The differences in knowledge of standard precaution by health care workers might be influenced by their variable type of training [12, 13]. Absence of an enabling environment in the health institution such as lack of constant running water or shortage of personal protective equipment can lead to poor practices with standard precaution [14, 15]. Compliance with standard precaution practice requires appropriate attitude of health workers over long periods of time demanding motivation and technical knowledge of them [1, 4]. In health institutions of developing countries like Ethiopia, hand washing practice even though not strict is among the components of infection prevention techniques [6, 15].

Standard precautions have been widely promoted in high-income countries to protect health care workers from occupational exposure to blood borne pathogens and the consequent risk of infection. Standard precautions are often practiced partially there by exposing the health care workers to unnecessary risk of infection with blood borne pathogens [2]. Even if Ethiopian Federal Minister of Health have clearly defined policies and procedures to implement standard precautions practice, less attention is given in facility level for the preventive strategies in reducing occupational injuries and infection. Assessing knowledge and practice of standard precautions against blood borne pathogens particularly in those health professionals working in emergency department is a life-saving procedure. There is no study conducted specifically on knowledge and practices of standard precaution against blood borne pathogens.

Therefore, this study is preliminarily intended to assess knowledge and practice of standard precautions against blood borne pathogens among doctors and nurses in the emergency room which is very important in differentiating the gap and implementing standard precautions against infectious pathogens. Findings from this study will help in planning and implementing appropriate interventions to improve compliance to standard precautions mainly related to blood borne pathogens among doctors and nurses.

2. Materials and Methods

2.1. Study Area

The study was conducted in Addis Ababa, Ethiopia, in four selected hospitals, Tikure Anbessa Specialized Hospital (TASH), Yekatit 12 Hospital Medical College (Y12 HMC), Menelik II Referral Hospital (Menelik II RH), and Zewditu Memorial Referral Hospital (Zewditu MRH) in adult emergency room. The TASH is one of the emergency centers in Addis Ababa which was established in 1973 during the regime of Emperor Haile Selassie. There is high patient flow where people get emergency medical and nursing care services. Zewditu MRH is also found in Central Addis Ababa. It is the leading hospital in the treatment of ART patients which currently treats over 6,000 patients each month and also gives general emergency health services. Menelik II RH and Yekatit 12 HMC are also the oldest hospitals which are providing general emergency management services and other health related services.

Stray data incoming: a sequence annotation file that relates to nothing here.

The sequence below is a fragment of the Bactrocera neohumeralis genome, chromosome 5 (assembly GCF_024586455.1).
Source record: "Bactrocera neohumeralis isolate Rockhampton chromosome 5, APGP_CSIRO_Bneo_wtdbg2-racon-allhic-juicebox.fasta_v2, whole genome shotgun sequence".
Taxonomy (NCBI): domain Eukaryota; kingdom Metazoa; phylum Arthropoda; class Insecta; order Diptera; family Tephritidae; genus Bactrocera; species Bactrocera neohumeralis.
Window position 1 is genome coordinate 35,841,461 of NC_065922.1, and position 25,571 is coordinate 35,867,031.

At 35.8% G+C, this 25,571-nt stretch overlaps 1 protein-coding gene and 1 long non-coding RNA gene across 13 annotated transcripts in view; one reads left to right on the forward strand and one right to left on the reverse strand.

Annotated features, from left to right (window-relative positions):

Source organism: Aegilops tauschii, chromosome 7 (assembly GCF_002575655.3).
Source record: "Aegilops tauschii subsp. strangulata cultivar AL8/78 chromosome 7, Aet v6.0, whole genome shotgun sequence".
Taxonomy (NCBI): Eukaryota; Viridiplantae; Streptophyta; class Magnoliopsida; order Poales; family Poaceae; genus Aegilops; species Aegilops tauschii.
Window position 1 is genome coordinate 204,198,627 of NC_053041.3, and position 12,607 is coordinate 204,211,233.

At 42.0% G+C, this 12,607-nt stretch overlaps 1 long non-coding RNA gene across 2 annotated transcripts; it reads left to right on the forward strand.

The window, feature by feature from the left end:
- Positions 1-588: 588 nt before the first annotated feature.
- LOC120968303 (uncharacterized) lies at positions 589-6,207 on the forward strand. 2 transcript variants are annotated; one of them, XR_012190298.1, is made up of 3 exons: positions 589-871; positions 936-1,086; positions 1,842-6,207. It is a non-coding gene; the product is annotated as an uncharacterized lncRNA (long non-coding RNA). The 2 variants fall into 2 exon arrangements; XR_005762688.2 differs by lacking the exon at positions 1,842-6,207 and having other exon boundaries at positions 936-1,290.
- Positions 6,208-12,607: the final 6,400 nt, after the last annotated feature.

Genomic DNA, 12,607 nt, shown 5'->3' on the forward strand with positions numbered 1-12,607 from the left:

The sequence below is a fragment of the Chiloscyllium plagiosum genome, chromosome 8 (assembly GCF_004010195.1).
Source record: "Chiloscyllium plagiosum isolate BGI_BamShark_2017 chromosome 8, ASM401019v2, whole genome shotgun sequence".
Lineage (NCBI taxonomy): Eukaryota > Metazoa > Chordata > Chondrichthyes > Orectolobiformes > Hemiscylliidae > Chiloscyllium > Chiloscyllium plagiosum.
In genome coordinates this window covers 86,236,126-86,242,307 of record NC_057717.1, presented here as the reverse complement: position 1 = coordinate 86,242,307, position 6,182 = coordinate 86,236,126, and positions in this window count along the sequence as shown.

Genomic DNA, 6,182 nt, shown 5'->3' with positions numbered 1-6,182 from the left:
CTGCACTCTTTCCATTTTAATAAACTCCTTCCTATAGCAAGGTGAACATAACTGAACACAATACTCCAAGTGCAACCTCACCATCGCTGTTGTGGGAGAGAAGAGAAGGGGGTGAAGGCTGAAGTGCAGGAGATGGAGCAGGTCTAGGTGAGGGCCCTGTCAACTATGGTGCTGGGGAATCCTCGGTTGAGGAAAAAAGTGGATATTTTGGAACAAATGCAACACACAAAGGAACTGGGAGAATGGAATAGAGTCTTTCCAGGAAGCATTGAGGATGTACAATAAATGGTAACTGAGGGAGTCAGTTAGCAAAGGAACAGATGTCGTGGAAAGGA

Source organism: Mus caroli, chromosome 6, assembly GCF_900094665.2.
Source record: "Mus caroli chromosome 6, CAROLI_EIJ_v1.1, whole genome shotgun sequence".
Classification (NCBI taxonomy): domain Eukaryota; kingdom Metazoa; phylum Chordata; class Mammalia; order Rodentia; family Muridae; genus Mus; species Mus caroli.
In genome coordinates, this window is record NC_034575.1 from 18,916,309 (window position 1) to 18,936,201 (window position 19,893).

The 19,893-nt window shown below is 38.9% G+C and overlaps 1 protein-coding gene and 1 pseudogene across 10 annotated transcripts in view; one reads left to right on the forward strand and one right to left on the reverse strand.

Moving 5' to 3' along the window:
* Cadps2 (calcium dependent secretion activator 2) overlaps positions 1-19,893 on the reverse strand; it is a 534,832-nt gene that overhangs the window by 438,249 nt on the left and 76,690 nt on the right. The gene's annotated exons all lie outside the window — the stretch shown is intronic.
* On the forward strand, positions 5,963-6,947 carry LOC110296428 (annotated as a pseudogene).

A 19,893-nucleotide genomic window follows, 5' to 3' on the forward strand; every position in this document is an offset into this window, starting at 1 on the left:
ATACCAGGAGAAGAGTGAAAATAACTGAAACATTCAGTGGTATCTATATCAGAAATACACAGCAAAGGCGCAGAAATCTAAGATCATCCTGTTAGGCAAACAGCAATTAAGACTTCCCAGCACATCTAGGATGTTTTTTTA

2.2. Study Design and Period

Institutional based cross sectional quantitative study was conducted in four hospitals found in Addis Ababa to assess knowledge and practice of standard precautions against blood borne pathogens among doctors and nurses from February 2018 to March 2018.

2.3. Study Population Characteristics

The source population of this study was all physicians and nurses who are working in each adult emergency department of four selected hospitals. All physicians (seniors, residents, and general practitioners) and nurses (Diploma, BSc, and MSc) who are working in adult emergency department and willing to participate in the study were enrolled in this study. Physicians and nurses who were not present in their work place during the study period were excluded from the study.

2.4. Sampling Techniques

The study was conducted in Addis Ababa in the four public hospitals. These hospitals were selected purposively. To obtain study subjects from selected hospitals, stratified random sampling method was used. Stratification was into two strata (doctors and nurses). Then, the number of doctors and nurses who work in adult emergency management room were proportionally allocated in accordance with the total number of source population obtained from each emergency department. Finally, the respondents were selected by simple random sampling technique using lottery method.

2.5. Sample Size Determination